Edtech is now a legitimate industry in its own right, attracting idealistic young workers as well as commercial professionals who obtain satisfaction from contributing to a social good. Small countries such as New Zealand have found new export opportunities as a result, with companies such as Hapara, Biozone, Booktrack, and Wendy Pye selling their digital educational products around the world.

Now I believe the appeal of edtech is moving out into the broader business world, driving and supporting workplace learning and development as the demand for workers with sophisticated digital skills accelerates. The established tech sector is leading the way with new ways to recruit and upskill workers online who don’t have the time, interest or need to follow a traditional tertiary education journey. My son, for example, routinely adds new Microsoft-accredited qualifications obtained through study online to boost his career and credibility as a cloud infrastructure engineer.

Lynda.Com, Great Courses Plus and other online providers deliver credible learning experiences and badging that are increasingly becoming a currency recognised by employers. The UK university consortium behind FutureLearn offers hundreds of specialist courses. In New Zealand you can now study for a Certificate in Education Technology – online, of course.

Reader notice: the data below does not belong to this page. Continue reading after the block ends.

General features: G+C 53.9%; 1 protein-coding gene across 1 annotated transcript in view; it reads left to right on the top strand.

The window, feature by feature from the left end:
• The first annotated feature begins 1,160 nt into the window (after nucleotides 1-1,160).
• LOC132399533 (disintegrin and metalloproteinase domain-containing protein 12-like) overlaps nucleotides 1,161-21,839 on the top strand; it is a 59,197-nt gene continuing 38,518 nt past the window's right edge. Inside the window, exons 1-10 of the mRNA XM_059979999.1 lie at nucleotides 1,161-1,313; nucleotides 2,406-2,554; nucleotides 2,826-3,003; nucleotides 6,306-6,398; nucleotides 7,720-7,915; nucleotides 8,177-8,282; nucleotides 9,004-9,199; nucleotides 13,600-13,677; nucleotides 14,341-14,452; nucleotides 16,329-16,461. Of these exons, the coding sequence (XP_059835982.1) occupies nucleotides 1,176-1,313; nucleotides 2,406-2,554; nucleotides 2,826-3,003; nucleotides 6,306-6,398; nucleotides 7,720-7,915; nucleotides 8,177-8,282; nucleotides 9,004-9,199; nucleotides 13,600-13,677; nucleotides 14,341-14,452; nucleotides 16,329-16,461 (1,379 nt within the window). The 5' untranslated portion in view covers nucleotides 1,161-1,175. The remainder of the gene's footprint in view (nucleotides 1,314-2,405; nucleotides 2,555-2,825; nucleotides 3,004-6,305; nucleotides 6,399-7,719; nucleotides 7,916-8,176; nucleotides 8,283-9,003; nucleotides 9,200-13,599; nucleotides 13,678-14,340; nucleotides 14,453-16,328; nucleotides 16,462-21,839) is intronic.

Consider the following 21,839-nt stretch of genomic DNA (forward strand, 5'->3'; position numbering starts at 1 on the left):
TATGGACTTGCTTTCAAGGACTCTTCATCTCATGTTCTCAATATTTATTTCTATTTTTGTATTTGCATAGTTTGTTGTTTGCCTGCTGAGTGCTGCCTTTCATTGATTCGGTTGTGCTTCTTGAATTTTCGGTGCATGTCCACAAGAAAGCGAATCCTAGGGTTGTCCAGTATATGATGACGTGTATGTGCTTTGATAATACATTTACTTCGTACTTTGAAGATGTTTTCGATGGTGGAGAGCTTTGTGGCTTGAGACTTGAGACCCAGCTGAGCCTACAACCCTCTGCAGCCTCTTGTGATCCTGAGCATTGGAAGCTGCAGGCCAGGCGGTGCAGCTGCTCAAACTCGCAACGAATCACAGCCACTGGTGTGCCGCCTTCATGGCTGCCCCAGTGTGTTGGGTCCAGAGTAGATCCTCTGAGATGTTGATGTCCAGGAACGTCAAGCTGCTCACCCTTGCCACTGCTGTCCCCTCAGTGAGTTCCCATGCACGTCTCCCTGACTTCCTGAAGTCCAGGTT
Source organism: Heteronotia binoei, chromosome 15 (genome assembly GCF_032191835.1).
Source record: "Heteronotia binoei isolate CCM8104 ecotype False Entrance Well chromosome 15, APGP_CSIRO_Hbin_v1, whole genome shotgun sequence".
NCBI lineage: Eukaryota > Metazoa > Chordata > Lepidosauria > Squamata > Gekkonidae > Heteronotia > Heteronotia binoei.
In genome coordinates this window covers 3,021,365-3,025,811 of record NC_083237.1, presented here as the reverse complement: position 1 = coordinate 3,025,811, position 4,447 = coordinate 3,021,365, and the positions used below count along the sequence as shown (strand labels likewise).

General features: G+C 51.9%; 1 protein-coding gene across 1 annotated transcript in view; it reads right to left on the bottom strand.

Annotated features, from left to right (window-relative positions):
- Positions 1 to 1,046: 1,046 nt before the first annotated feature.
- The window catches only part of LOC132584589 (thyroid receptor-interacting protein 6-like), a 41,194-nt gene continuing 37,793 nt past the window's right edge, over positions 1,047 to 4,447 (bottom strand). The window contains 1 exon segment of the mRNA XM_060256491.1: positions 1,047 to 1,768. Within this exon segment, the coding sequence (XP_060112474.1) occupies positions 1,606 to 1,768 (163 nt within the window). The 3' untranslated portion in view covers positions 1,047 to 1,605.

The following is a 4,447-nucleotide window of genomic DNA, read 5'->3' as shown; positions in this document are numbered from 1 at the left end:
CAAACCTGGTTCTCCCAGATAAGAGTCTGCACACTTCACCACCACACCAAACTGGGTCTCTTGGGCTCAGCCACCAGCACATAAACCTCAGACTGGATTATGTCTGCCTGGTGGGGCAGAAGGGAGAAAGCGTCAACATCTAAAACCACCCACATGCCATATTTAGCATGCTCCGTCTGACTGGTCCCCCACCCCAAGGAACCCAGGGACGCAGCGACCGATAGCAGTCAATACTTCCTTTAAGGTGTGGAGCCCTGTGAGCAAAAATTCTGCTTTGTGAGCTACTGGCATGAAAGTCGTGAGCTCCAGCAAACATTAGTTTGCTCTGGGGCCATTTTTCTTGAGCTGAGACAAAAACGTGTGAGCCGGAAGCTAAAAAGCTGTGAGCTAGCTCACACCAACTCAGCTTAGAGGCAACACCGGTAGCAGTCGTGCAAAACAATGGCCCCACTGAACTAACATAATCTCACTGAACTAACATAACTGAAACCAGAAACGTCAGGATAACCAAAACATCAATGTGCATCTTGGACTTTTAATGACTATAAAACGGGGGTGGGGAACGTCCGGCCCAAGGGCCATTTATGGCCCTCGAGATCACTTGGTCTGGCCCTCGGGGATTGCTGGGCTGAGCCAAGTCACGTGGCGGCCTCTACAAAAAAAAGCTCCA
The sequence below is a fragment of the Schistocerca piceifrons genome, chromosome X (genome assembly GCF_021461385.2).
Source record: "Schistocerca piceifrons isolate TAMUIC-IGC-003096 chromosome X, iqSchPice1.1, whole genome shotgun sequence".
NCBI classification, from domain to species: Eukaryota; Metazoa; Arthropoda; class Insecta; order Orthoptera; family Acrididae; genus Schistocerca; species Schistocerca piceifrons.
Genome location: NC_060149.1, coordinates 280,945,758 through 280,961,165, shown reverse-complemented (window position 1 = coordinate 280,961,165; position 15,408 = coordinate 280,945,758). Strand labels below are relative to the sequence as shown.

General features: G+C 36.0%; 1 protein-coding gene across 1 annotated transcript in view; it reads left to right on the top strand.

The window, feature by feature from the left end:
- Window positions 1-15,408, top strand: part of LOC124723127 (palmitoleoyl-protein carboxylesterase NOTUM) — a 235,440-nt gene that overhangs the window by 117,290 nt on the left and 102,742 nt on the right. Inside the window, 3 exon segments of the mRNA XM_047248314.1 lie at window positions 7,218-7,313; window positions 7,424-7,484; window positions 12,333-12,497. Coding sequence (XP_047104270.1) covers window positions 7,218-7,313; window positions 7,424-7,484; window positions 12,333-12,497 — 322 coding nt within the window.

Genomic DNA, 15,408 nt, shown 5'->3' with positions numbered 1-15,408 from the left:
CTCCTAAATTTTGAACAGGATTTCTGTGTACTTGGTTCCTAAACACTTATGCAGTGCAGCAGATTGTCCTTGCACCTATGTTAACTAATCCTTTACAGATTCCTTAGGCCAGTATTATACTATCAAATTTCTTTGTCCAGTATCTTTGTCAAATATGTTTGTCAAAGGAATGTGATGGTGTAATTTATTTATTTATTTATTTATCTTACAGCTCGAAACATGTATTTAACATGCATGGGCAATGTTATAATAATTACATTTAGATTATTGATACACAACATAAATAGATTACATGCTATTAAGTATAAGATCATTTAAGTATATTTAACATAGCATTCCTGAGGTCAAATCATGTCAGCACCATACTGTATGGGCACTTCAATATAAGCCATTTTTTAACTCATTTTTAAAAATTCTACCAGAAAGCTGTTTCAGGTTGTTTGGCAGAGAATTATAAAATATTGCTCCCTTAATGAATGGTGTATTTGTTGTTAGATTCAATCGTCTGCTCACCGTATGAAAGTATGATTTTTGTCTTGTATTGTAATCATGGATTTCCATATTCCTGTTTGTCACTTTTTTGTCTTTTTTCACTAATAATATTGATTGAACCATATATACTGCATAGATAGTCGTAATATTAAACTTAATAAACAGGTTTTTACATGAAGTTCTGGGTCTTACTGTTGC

Industries such as construction, finance, and agriculture are increasing their investment in developing the skills of their current and future workers to meet the demands of the new technology-enabled workplaces. For example, drones now play an important role in running many of New Zealand’s large farms—so a farmer now has to learn to be a drone operator. Our new health and safety legislation has driven a rapid increase in the use of virtual learning environments and simulations by the construction industry.

Across the developed world we are wrestling with issues like the future of work, the impact of automation and AI on businesses, and debating the skill needs of the next generations of the workforce that are currently still in school. The potential for education technology to make a substantial contribution should be at the heart of this conversation. Edtech can help governments overcome teacher shortages, help teachers teach more effectively, encourage self-directed learning, and enable and enhance the right learning, at the right time, just about anywhere, to just about anyone.

To grasp these opportunities, the education sector needs to step up the pace, and build better partnerships with technology firms and the wider business community. As EdTechNZ commented in a recent submission to the NZ Productivity Commission:

“The change in workplaces is moving at a more rapid and accelerating rate than the changes in the education sector, which historically finds it hard to innovate and scale new initiatives quickly in response to industry demand. These mismatches of capability and expectation are a major and growing problem.”

The challenges remain, but the prize is worth the effort.